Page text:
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Thursday, May 30, 2013

Branded to Kill (1967) d. Seijun Suzuki

Annu Mari as Misako Nakajo in Branded to Kill (1967)l d. Siejun Suzuki

Movie Review
Branded to Kill (1967)
d. Seijun Suzuki
Criterion Collection #38

  It's clear six movies in that one of the primary purposes of the Criterion Collection is to canonize films that are, at time of publication, outside the canon of generally recognized classics.  This is a well established tactic of the marketing of cultural products, whether it be anthologies with critical notes or reissues of out of print records, the resuscitation of a product that has either a minimal market or is currently unavailable in the the market is always attractive because the acquisition costs are low relative to the production of a new art product in the same format.

Annu Mari as Misako Nakajo in Branded to Kill (1967)l d. Siejun Suzuki

  It makes sense that so many of the Criterion Collection films are either foreign or from "B-Movie" genres, because these are the films that are most often going to be ignored by the American critical/popular Audience for movies.  One characteristic foreign and b-movies have in common is less-then-perfect distribution, including, frequently,  lags of years between production and distribution.  If an art product is produced in year 1, and not shown to any Audience until year 3, there is less of a chance of the work connecting with that initial Audience.
Joe Shishido as Goro Hanada, #3 hitman in Japan.

 But one of the things I've learned already is that I've actually seen many/most of the Criterion Collection films already:  Grand Illusion, Seven Samurai, The Lady Vanishes, 400 Blows, The Killer, Hard Boiled, Spinal Tap, Silence of the Lambs, Sid and Nancy, Dead Ringers, Robocop,Alphaville, M, Nanook of the North, Time Bandits, Armageddon, Fishing With John (TV Show.)   That takes me up to this movie, Branded To Kill, Criterion Collection #38.
Annu Mari as Misako Nakajo in Branded to Kill (1967)l d. Siejun Suzuki

  Anyone can see from that very partial list that there are a bunch of films that are hardly traditional classics: two John Woo movies, Spinal Tap, Silence of the Lambs, Sid and Nancy, Dead Ringers, Time Bandits- and... AND- Armageddon- directed by Michael Bay- in the first 50 titles.  Clearly what we're dealing with here is what the Criterion Collection could get the rights for.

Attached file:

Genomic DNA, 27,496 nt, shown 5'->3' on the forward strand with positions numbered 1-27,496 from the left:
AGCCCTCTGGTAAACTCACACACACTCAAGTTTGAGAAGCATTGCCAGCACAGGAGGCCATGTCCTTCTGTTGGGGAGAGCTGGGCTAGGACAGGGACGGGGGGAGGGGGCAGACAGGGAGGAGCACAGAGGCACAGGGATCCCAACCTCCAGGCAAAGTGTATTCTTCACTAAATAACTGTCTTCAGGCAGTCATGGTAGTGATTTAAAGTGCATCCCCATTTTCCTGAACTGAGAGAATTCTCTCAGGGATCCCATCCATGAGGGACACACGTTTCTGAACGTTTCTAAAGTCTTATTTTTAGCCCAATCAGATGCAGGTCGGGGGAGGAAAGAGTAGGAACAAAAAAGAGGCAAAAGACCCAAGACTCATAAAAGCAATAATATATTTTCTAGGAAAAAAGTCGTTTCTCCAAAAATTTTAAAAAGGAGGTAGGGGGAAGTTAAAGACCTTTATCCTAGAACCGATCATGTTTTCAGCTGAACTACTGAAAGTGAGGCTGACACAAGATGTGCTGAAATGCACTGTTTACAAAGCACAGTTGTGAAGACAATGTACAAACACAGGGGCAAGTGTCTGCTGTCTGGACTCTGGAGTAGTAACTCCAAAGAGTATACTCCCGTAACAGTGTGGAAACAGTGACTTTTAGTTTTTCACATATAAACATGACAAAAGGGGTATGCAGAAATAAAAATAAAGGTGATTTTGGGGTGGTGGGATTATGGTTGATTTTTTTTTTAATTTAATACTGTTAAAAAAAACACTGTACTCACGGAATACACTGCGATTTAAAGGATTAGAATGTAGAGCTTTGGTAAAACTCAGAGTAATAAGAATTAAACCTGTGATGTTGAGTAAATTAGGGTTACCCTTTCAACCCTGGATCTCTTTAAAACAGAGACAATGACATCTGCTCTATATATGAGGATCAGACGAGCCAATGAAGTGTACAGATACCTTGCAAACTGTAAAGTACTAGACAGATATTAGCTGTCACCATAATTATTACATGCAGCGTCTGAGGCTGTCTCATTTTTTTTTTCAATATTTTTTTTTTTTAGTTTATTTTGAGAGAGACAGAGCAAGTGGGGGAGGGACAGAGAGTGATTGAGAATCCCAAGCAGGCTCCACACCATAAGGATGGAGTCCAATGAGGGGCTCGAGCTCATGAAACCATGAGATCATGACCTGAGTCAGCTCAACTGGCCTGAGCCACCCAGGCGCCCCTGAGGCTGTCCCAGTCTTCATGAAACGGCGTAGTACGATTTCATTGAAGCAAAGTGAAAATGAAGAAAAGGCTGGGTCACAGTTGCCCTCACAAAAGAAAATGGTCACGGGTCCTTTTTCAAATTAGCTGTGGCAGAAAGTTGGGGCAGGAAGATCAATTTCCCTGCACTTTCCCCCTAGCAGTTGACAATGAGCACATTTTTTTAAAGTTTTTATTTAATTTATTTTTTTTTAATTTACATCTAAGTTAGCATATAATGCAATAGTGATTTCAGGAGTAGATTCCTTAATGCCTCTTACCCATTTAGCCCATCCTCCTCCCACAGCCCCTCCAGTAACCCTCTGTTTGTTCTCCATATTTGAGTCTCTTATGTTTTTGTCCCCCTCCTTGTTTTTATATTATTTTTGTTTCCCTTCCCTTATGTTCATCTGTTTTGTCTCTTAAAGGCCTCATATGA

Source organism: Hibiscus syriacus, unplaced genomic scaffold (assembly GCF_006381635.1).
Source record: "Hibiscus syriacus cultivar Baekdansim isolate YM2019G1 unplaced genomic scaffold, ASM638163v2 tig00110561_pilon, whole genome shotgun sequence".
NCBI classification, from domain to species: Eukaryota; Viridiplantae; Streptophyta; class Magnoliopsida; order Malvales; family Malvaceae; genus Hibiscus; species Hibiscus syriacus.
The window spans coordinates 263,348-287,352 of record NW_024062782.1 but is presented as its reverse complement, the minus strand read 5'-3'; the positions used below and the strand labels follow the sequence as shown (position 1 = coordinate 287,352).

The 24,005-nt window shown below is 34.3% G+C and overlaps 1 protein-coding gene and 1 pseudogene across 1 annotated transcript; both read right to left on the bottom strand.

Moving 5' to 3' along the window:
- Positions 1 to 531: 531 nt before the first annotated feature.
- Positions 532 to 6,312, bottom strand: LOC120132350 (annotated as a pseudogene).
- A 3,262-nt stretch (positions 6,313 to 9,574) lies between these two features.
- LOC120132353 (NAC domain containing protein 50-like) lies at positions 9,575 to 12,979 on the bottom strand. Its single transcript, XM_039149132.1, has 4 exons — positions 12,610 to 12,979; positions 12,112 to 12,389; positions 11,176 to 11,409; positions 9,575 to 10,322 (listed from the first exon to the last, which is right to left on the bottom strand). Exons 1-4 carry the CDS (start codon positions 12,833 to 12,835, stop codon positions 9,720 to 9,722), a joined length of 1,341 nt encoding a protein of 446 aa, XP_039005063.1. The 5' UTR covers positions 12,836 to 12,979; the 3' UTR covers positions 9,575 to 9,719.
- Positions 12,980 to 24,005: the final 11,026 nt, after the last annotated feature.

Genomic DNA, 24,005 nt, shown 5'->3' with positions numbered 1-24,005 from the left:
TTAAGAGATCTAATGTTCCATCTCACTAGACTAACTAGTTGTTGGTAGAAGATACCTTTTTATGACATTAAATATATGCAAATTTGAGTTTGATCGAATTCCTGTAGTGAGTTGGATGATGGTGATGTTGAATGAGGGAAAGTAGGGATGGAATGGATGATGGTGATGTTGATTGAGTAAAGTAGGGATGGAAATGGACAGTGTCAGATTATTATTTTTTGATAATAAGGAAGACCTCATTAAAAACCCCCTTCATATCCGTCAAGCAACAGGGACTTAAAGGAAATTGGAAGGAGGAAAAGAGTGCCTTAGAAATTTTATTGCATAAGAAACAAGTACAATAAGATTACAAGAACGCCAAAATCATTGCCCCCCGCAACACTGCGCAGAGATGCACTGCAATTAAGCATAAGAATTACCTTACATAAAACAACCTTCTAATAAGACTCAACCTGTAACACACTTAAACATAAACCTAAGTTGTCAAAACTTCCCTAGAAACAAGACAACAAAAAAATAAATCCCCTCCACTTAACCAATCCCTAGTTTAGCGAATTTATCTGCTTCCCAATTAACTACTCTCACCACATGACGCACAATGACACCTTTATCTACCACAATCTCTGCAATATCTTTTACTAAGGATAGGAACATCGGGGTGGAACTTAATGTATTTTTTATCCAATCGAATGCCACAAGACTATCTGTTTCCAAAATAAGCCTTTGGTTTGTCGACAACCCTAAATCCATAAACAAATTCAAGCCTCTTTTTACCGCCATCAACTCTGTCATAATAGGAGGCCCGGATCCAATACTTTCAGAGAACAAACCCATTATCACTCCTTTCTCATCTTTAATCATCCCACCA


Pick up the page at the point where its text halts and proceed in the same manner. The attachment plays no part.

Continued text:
Koji Nanbara as Number One Killer: Best role ever???

 That set, Branded to Kill, directed by Seijun Suzuki is a solid Criterion Collection gem, one of two Seijun Suzuki films that appear back-to-back 38-39 in the Criterion Collection.  Seijun Suzuki is known as a great rebel of Japanese cinema and kind of seems like the Japanese equivalent of the New Wave bad boys of French Film or more recent Auteurs like Quentin Tarantino or perhaps even Eli Roth.  Suzuki is so well known that I think it's warranted to quote the Criterion Collection biography of Seijun Suzuki itself:

According to critic Manohla Dargis, “To experience a film by Japanese B-movie visionary Seijun Suzuki is to experience Japanese cinema in all its frenzied, voluptuous excess.” Suzuki played chaos like jazz in his movies, from the anything-goes yakuza thrillers Tokyo Drifter and Branded to Kill to the daring postwar dramas of human frailty Gate of Flesh and Story of a Prostitute to the twisted coming-of-age story Fighting Elegy; he never concerned himself with moderation, cramming boundless invention into his beautifully composed frames, both color and black-and-white.

  Accurate description. One of the most interesting aspects of Suzuki, besides the cinematography of this purportedly "B" movies, is their status AS B-Movies.  Film makers are almost always working as employees of a film producing company, and this can lead to artistic disputes and outre behavior on the part of the Artists.  For example, Suzuki was famously fired after Branded to Kill came out because the movie "made no sense."  That is pretty epic.

  Watching Branded to Kill is a sequence of "gee whiz" moments as you recognize the enormous influence that Suzuki has had on a generation of Hollywood directors.  As it turns out I've already seen Tokyo Drifters, but I would also write an amazing review of that film as well, if asked.

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